Thursday, July 31, 2014

Mind Your Language...

Once again, the debate on English versus the Indian languages (specially Hindi) is hitting the national news. Some people seem to have a big problem with the UPSC testing the Civil Services aspirants in basic English proficiency in its entrance test.

(Intellectual bankruptcy.... what else ??)

Earlier, I had written a post on the use of English as compared to the regional languages for higher education in India, when a loonie baba suggested that all higher education in India should be conducted in Hindi or the regional language.

Once all such ridiculous ideas are demolished through logic, such people turn to the issue of nationalism which they think is automatically associated with language.

What such people fail to understand is that a language is a means of communication. It is NOT the parameter to assess one’s patriotism.

A person may have a particular mother tongue. But it is not necessary that his or her mother tongue is understandable to most of the people that person wants to communicate with. Thus, if that person uses another language to communicate with other people, it does not automatically imply that he or she is being disrespectful to the mother tongue.

A person may be living and working away from his hometown and his parents in another place. And therefore, instead of his parents, he interacts with his colleagues and boss on a regular basis rather than his parents. Will that mean he becomes disrespectful to his parents simply because he is not interacting with them on a daily basis ? Similar logic.

Most ‘patriots’ who shout for the use of Hindi or other regional languages instead of English do so because of their negative views for the British who once ruled India. But they forget that English is not the Queen’s property. Yes, the British Empire once ruled almost the entire world. But one good thing that resulted from it is that it provided a common language of communication for people from various parts of the world.

My mother tongue is Hindi, but I’m writing this post in English. That doesn’t turn my loyalties towards the United Kingdom. Neither does it imply that I disregard Hindi or I’m disrespectful towards Hindi. I’m writing in English in order to put across my thoughts, whether good or bad or right or wrong, to people not just across India but across the world.

Often, when I visit a blog directory such as ‘Indiblogger’, I come across some popular blogs by people which are in their regional language. However much I would like to read their views, I cannot do so since I do not understand that language. Similarly, a person from another region of India would be unable to understand my blog if I were to write it in Hindi. So, either I have to learn another person’s language or he has to learn mine in order to communicate our views to each other.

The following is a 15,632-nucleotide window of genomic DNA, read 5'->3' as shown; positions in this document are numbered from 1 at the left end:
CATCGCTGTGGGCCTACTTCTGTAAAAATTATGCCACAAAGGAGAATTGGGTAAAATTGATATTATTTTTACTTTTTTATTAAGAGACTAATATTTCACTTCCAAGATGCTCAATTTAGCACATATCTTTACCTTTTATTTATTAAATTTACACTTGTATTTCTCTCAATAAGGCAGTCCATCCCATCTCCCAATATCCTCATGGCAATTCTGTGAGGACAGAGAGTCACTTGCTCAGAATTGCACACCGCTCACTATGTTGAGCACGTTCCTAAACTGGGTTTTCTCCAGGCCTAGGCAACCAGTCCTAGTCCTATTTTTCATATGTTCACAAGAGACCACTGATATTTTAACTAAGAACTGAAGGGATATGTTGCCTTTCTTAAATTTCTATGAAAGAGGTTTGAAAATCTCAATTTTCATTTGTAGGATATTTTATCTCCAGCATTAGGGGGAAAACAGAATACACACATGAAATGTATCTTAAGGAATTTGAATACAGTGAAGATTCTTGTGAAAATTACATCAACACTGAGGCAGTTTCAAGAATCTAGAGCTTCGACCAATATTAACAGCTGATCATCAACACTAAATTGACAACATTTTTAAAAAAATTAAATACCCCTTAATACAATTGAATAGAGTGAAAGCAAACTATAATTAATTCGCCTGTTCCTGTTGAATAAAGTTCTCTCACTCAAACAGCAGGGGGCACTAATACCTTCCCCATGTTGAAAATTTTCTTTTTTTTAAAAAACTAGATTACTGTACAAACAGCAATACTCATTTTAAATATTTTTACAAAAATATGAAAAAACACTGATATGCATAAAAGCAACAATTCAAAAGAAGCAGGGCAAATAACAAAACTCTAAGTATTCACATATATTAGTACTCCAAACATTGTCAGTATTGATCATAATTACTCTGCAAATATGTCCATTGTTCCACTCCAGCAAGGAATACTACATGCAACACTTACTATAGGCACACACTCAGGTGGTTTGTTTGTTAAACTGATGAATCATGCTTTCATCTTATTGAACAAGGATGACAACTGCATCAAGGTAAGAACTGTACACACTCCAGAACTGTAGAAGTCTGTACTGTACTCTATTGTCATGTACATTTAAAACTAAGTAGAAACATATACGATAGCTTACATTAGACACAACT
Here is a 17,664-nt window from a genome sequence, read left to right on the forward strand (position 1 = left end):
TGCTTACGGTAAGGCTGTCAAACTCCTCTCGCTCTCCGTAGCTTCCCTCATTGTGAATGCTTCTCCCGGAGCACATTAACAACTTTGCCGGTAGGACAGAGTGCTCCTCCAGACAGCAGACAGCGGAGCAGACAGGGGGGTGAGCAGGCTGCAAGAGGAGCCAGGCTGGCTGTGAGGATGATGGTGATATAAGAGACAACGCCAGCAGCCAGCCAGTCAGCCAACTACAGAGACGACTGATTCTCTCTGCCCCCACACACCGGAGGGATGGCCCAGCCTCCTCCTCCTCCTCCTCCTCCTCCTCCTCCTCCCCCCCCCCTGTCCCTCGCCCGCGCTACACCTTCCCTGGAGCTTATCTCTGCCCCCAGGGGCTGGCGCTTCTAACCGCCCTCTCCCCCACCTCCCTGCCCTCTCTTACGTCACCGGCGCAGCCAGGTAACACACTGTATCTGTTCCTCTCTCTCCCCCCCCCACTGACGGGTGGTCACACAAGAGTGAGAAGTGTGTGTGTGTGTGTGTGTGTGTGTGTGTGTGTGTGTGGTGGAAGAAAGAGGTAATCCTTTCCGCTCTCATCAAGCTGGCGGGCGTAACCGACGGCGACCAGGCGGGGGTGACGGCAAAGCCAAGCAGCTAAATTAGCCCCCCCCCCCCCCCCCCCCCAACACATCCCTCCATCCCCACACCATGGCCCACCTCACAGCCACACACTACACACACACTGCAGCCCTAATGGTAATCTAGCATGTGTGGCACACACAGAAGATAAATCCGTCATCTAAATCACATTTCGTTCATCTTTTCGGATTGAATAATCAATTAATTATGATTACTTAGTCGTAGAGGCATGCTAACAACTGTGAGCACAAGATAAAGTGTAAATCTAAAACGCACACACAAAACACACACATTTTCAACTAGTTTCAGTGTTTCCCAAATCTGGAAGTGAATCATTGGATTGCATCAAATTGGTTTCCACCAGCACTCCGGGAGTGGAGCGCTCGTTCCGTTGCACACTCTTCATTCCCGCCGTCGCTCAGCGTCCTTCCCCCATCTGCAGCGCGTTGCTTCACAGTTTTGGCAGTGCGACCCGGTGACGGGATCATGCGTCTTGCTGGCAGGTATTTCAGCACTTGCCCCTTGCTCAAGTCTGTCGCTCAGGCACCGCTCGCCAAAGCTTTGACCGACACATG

English serves that purpose easily and efficiently bringing people on an equal platform instead of one learning the other’s language. The same goes for people from different parts of the world.

And when people give the examples of Russia, China, Germany, etc. to suggest that they still use their own language instead of resorting to English, they simply show their ignorance about the fact that even these countries are turning to English in order to reach out globally in every field.

And yes, the above countries are more or less homogeneous in the composition of their populations regarding language. India, on the other hand, is not a homogenous country. It is in fact, a Union of States with different cultures and languages. It’s similar in comparison if we consider the European Union to be one country. No wonder we don’t have a single national language and hence need to depend on English as a common language of communication.

So, instead of hating a language just because it is associated with a certain population, people should understand that a language is simply a mode of communication. One should not compare and classify languages, let alone use it as a tool to determine one’s patriotism.

And, instead of changing the education system according to one’s language proficiency, it is much better and easier to be educated in a common language of communication from the beginning along with one’s mother tongue and other regional languages.


(Image courtesy : Google Images)

2 comments:

  1. " tanSEN was bengali my dear friend, so were a lot of other people! want to see the entire list as it stands today? so was subash chandra bose and sri aurobindo :)



    and i can name a million others and i am proud to say our greateness can be exerted beyond our national borders.
we are the fifth largest speakers!

    we bengalis have won pretty much every award in the world stage
you name it we have it and we are damn proud of what we have :)
its the only country in the world which took rebellion because it couldn't speak its mother tongue and it won! and won so hard that the UN had to adopt that day as the international language day, which celebrates languages from all over the world. "

    KAMONASISH AAYUSH MAZUMDAR
    MBA (2013), IMT Bhaziabad
    Bengaluru, Karnataka, India
    hometown: Kolkata
    in.linkedin.com/in/7thsense

    ReplyDelete
    Replies
    1. Anonymous :

      I guess you commented on the wrong page. I hope you were able to make this comment where you initially intended to post it. :P

      All the best ! :-)

      Delete

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